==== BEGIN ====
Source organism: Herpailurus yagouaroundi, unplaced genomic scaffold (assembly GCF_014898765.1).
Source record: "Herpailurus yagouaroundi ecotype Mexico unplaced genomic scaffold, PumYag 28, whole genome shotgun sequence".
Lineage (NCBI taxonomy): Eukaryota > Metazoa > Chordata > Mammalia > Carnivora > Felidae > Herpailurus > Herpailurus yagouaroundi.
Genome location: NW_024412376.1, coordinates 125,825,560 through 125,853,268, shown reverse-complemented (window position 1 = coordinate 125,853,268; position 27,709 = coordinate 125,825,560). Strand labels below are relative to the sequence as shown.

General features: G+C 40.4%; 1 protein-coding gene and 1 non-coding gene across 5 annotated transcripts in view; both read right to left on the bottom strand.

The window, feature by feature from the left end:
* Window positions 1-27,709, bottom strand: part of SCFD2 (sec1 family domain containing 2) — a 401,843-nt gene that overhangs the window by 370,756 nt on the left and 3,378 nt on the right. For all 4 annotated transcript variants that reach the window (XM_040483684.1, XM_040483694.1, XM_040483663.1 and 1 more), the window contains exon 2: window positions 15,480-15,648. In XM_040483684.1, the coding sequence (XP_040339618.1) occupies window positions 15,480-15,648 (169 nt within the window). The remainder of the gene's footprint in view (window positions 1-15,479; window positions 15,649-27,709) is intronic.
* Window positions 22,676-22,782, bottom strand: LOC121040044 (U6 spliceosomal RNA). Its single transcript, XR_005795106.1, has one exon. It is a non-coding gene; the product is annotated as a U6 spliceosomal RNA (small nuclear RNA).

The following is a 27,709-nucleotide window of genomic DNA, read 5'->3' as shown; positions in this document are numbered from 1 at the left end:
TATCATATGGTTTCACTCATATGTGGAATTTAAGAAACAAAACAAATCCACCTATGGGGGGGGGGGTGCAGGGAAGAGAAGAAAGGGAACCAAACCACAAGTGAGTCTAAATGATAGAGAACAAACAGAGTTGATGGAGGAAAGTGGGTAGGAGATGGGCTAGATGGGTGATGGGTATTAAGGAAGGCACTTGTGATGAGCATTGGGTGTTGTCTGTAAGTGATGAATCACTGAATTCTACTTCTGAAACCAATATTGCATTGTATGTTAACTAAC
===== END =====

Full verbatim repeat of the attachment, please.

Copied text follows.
Source organism: Herpailurus yagouaroundi, unplaced genomic scaffold (assembly GCF_014898765.1).
Source record: "Herpailurus yagouaroundi ecotype Mexico unplaced genomic scaffold, PumYag 28, whole genome shotgun sequence".
Lineage (NCBI taxonomy): Eukaryota > Metazoa > Chordata > Mammalia > Carnivora > Felidae > Herpailurus > Herpailurus yagouaroundi.
Genome location: NW_024412376.1, coordinates 125,825,560 through 125,853,268, shown reverse-complemented (window position 1 = coordinate 125,853,268; position 27,709 = coordinate 125,825,560). Strand labels below are relative to the sequence as shown.

General features: G+C 40.4%; 1 protein-coding gene and 1 non-coding gene across 5 annotated transcripts in view; both read right to left on the bottom strand.

The window, feature by feature from the left end:
* Window positions 1-27,709, bottom strand: part of SCFD2 (sec1 family domain containing 2) — a 401,843-nt gene that overhangs the window by 370,756 nt on the left and 3,378 nt on the right. For all 4 annotated transcript variants that reach the window (XM_040483684.1, XM_040483694.1, XM_040483663.1 and 1 more), the window contains exon 2: window positions 15,480-15,648. In XM_040483684.1, the coding sequence (XP_040339618.1) occupies window positions 15,480-15,648 (169 nt within the window). The remainder of the gene's footprint in view (window positions 1-15,479; window positions 15,649-27,709) is intronic.
* Window positions 22,676-22,782, bottom strand: LOC121040044 (U6 spliceosomal RNA). Its single transcript, XR_005795106.1, has one exon. It is a non-coding gene; the product is annotated as a U6 spliceosomal RNA (small nuclear RNA).

The following is a 27,709-nucleotide window of genomic DNA, read 5'->3' as shown; positions in this document are numbered from 1 at the left end:
TATCATATGGTTTCACTCATATGTGGAATTTAAGAAACAAAACAAATCCACCTATGGGGGGGGGGGTGCAGGGAAGAGAAGAAAGGGAACCAAACCACAAGTGAGTCTAAATGATAGAGAACAAACAGAGTTGATGGAGGAAAGTGGGTAGGAGATGGGCTAGATGGGTGATGGGTATTAAGGAAGGCACTTGTGATGAGCATTGGGTGTTGTCTGTAAGTGATGAATCACTGAATTCTACTTCTGAAACCAATATTGCATTGTATGTTAACTAAC